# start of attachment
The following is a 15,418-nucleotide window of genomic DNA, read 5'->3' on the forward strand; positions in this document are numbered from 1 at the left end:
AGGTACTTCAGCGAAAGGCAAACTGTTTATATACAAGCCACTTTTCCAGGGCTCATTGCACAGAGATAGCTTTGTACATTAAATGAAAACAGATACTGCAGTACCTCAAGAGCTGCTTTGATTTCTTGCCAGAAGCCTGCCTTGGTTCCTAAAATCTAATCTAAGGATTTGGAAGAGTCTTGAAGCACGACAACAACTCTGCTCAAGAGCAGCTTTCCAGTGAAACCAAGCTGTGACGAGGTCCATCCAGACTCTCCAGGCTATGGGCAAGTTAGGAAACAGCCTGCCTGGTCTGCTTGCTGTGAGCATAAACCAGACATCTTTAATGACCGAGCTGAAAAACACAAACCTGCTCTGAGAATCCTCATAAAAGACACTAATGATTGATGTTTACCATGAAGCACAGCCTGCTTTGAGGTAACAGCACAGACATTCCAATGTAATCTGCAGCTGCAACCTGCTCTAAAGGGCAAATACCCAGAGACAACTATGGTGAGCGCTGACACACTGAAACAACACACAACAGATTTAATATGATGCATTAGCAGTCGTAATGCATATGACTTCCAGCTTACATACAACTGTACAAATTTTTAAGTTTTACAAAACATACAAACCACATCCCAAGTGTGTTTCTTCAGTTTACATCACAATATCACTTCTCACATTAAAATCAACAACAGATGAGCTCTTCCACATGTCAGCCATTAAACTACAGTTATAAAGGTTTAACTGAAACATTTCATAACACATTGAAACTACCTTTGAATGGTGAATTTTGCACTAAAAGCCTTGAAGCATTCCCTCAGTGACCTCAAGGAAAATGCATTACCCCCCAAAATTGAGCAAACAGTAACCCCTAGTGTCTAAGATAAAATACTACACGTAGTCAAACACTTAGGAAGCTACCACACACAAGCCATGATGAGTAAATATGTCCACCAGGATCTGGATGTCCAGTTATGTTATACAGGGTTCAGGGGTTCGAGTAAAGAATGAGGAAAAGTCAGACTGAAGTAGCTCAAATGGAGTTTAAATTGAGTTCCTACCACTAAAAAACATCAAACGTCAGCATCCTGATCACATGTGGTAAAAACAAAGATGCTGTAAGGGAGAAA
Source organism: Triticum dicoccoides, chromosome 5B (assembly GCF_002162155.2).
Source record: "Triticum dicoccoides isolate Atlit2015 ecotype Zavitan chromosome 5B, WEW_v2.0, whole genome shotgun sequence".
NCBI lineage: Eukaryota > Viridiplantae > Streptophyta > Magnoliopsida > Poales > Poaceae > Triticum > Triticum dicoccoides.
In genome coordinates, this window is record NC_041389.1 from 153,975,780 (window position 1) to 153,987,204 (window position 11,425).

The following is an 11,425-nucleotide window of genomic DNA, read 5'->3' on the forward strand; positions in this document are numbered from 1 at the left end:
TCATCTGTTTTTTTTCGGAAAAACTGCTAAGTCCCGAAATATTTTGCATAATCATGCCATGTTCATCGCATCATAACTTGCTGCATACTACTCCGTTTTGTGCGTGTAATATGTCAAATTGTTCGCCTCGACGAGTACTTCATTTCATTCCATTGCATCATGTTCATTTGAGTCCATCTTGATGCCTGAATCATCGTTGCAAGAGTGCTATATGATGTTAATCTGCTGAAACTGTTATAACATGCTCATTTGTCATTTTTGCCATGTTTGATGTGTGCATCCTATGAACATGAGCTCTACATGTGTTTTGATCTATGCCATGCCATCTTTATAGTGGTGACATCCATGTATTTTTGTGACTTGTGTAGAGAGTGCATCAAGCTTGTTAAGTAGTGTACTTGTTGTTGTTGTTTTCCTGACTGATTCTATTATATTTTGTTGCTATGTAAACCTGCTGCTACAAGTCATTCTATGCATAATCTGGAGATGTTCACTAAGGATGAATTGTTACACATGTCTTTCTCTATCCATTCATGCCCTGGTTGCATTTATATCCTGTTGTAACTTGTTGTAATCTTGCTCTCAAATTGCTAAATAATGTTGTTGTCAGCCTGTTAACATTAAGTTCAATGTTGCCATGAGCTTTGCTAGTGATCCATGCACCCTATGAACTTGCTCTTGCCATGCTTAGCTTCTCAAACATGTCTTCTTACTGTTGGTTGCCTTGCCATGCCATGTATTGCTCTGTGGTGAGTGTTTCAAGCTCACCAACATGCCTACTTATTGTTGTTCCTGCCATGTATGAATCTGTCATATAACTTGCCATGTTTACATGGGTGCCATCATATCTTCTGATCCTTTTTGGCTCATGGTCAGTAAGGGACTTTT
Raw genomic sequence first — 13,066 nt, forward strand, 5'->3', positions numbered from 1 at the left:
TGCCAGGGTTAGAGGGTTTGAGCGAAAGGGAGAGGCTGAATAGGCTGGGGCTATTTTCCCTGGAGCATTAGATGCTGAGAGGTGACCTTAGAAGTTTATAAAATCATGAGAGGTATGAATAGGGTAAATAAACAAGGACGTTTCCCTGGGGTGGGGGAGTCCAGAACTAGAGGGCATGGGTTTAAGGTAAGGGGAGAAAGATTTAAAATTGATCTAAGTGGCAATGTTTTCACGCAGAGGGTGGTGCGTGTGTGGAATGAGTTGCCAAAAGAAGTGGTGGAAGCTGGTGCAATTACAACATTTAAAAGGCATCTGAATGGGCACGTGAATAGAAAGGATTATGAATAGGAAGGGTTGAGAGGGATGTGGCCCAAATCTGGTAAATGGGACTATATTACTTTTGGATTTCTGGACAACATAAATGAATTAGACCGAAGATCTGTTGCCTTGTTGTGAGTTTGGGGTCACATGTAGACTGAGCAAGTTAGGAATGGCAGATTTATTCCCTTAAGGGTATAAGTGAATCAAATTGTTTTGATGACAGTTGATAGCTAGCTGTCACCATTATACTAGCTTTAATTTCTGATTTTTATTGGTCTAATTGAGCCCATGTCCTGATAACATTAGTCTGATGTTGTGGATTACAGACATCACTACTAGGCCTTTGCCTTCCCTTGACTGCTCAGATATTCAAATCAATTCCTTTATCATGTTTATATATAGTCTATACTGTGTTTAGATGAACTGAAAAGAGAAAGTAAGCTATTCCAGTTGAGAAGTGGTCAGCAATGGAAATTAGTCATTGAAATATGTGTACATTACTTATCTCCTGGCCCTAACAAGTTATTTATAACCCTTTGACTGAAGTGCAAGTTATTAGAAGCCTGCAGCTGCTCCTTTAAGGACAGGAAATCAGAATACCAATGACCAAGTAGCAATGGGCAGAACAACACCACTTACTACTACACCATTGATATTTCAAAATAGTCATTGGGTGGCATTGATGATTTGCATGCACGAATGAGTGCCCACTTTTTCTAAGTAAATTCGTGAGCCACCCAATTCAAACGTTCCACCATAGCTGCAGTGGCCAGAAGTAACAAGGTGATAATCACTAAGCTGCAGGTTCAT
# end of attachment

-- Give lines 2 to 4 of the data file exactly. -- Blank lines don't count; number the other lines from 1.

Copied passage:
AGGTACTTCAGCGAAAGGCAAACTGTTTATATACAAGCCACTTTTCCAGGGCTCATTGCACAGAGATAGCTTTGTACATTAAATGAAAACAGATACTGCAGTACCTCAAGAGCTGCTTTGATTTCTTGCCAGAAGCCTGCCTTGGTTCCTAAAATCTAATCTAAGGATTTGGAAGAGTCTTGAAGCACGACAACAACTCTGCTCAAGAGCAGCTTTCCAGTGAAACCAAGCTGTGACGAGGTCCATCCAGACTCTCCAGGCTATGGGCAAGTTAGGAAACAGCCTGCCTGGTCTGCTTGCTGTGAGCATAAACCAGACATCTTTAATGACCGAGCTGAAAAACACAAACCTGCTCTGAGAATCCTCATAAAAGACACTAATGATTGATGTTTACCATGAAGCACAGCCTGCTTTGAGGTAACAGCACAGACATTCCAATGTAATCTGCAGCTGCAACCTGCTCTAAAGGGCAAATACCCAGAGACAACTATGGTGAGCGCTGACACACTGAAACAACACACAACAGATTTAATATGATGCATTAGCAGTCGTAATGCATATGACTTCCAGCTTACATACAACTGTACAAATTTTTAAGTTTTACAAAACATACAAACCACATCCCAAGTGTGTTTCTTCAGTTTACATCACAATATCACTTCTCACATTAAAATCAACAACAGATGAGCTCTTCCACATGTCAGCCATTAAACTACAGTTATAAAGGTTTAACTGAAACATTTCATAACACATTGAAACTACCTTTGAATGGTGAATTTTGCACTAAAAGCCTTGAAGCATTCCCTCAGTGACCTCAAGGAAAATGCATTACCCCCCAAAATTGAGCAAACAGTAACCCCTAGTGTCTAAGATAAAATACTACACGTAGTCAAACACTTAGGAAGCTACCACACACAAGCCATGATGAGTAAATATGTCCACCAGGATCTGGATGTCCAGTTATGTTATACAGGGTTCAGGGGTTCGAGTAAAGAATGAGGAAAAGTCAGACTGAAGTAGCTCAAATGGAGTTTAAATTGAGTTCCTACCACTAAAAAACATCAAACGTCAGCATCCTGATCACATGTGGTAAAAACAAAGATGCTGTAAGGGAGAAA
Source organism: Triticum dicoccoides, chromosome 5B (assembly GCF_002162155.2).
Source record: "Triticum dicoccoides isolate Atlit2015 ecotype Zavitan chromosome 5B, WEW_v2.0, whole genome shotgun sequence".